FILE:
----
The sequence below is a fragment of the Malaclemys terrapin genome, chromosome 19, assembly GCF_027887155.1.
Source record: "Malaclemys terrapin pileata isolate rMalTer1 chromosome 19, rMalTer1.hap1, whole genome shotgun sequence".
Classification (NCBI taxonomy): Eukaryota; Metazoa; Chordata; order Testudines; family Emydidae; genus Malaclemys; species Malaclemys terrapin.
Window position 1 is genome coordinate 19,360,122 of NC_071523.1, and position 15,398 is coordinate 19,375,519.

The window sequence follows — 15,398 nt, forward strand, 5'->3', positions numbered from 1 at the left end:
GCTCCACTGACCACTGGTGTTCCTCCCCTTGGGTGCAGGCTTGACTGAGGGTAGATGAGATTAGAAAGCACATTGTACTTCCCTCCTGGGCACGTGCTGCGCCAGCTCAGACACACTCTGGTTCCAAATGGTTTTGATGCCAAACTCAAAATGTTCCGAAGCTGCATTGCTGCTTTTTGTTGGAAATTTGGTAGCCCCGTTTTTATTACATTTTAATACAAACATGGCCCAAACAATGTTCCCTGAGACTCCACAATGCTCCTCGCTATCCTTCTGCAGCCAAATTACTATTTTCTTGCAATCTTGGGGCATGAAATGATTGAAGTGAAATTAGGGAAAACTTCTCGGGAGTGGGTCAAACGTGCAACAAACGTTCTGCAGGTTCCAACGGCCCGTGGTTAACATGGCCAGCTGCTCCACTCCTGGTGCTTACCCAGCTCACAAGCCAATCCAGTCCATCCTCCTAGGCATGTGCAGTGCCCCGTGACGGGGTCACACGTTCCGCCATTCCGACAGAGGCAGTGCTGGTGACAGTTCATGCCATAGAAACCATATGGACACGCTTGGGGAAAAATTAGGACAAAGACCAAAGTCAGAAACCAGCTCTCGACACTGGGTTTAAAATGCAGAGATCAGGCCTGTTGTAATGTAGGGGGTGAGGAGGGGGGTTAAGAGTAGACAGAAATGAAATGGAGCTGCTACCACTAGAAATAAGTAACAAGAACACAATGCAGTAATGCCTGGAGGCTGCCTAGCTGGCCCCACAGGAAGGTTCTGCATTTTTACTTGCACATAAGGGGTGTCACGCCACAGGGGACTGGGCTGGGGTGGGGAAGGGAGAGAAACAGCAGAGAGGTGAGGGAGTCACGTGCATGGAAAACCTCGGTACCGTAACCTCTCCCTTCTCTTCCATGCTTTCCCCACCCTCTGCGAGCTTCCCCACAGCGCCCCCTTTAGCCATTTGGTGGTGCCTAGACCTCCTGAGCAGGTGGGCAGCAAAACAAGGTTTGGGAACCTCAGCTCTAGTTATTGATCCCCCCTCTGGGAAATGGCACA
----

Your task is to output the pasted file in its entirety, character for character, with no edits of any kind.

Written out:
The sequence below is a fragment of the Malaclemys terrapin genome, chromosome 19, assembly GCF_027887155.1.
Source record: "Malaclemys terrapin pileata isolate rMalTer1 chromosome 19, rMalTer1.hap1, whole genome shotgun sequence".
Classification (NCBI taxonomy): Eukaryota; Metazoa; Chordata; order Testudines; family Emydidae; genus Malaclemys; species Malaclemys terrapin.
Window position 1 is genome coordinate 19,360,122 of NC_071523.1, and position 15,398 is coordinate 19,375,519.

The window sequence follows — 15,398 nt, forward strand, 5'->3', positions numbered from 1 at the left end:
GCTCCACTGACCACTGGTGTTCCTCCCCTTGGGTGCAGGCTTGACTGAGGGTAGATGAGATTAGAAAGCACATTGTACTTCCCTCCTGGGCACGTGCTGCGCCAGCTCAGACACACTCTGGTTCCAAATGGTTTTGATGCCAAACTCAAAATGTTCCGAAGCTGCATTGCTGCTTTTTGTTGGAAATTTGGTAGCCCCGTTTTTATTACATTTTAATACAAACATGGCCCAAACAATGTTCCCTGAGACTCCACAATGCTCCTCGCTATCCTTCTGCAGCCAAATTACTATTTTCTTGCAATCTTGGGGCATGAAATGATTGAAGTGAAATTAGGGAAAACTTCTCGGGAGTGGGTCAAACGTGCAACAAACGTTCTGCAGGTTCCAACGGCCCGTGGTTAACATGGCCAGCTGCTCCACTCCTGGTGCTTACCCAGCTCACAAGCCAATCCAGTCCATCCTCCTAGGCATGTGCAGTGCCCCGTGACGGGGTCACACGTTCCGCCATTCCGACAGAGGCAGTGCTGGTGACAGTTCATGCCATAGAAACCATATGGACACGCTTGGGGAAAAATTAGGACAAAGACCAAAGTCAGAAACCAGCTCTCGACACTGGGTTTAAAATGCAGAGATCAGGCCTGTTGTAATGTAGGGGGTGAGGAGGGGGGTTAAGAGTAGACAGAAATGAAATGGAGCTGCTACCACTAGAAATAAGTAACAAGAACACAATGCAGTAATGCCTGGAGGCTGCCTAGCTGGCCCCACAGGAAGGTTCTGCATTTTTACTTGCACATAAGGGGTGTCACGCCACAGGGGACTGGGCTGGGGTGGGGAAGGGAGAGAAACAGCAGAGAGGTGAGGGAGTCACGTGCATGGAAAACCTCGGTACCGTAACCTCTCCCTTCTCTTCCATGCTTTCCCCACCCTCTGCGAGCTTCCCCACAGCGCCCCCTTTAGCCATTTGGTGGTGCCTAGACCTCCTGAGCAGGTGGGCAGCAAAACAAGGTTTGGGAACCTCAGCTCTAGTTATTGATCCCCCCTCTGGGAAATGGCACA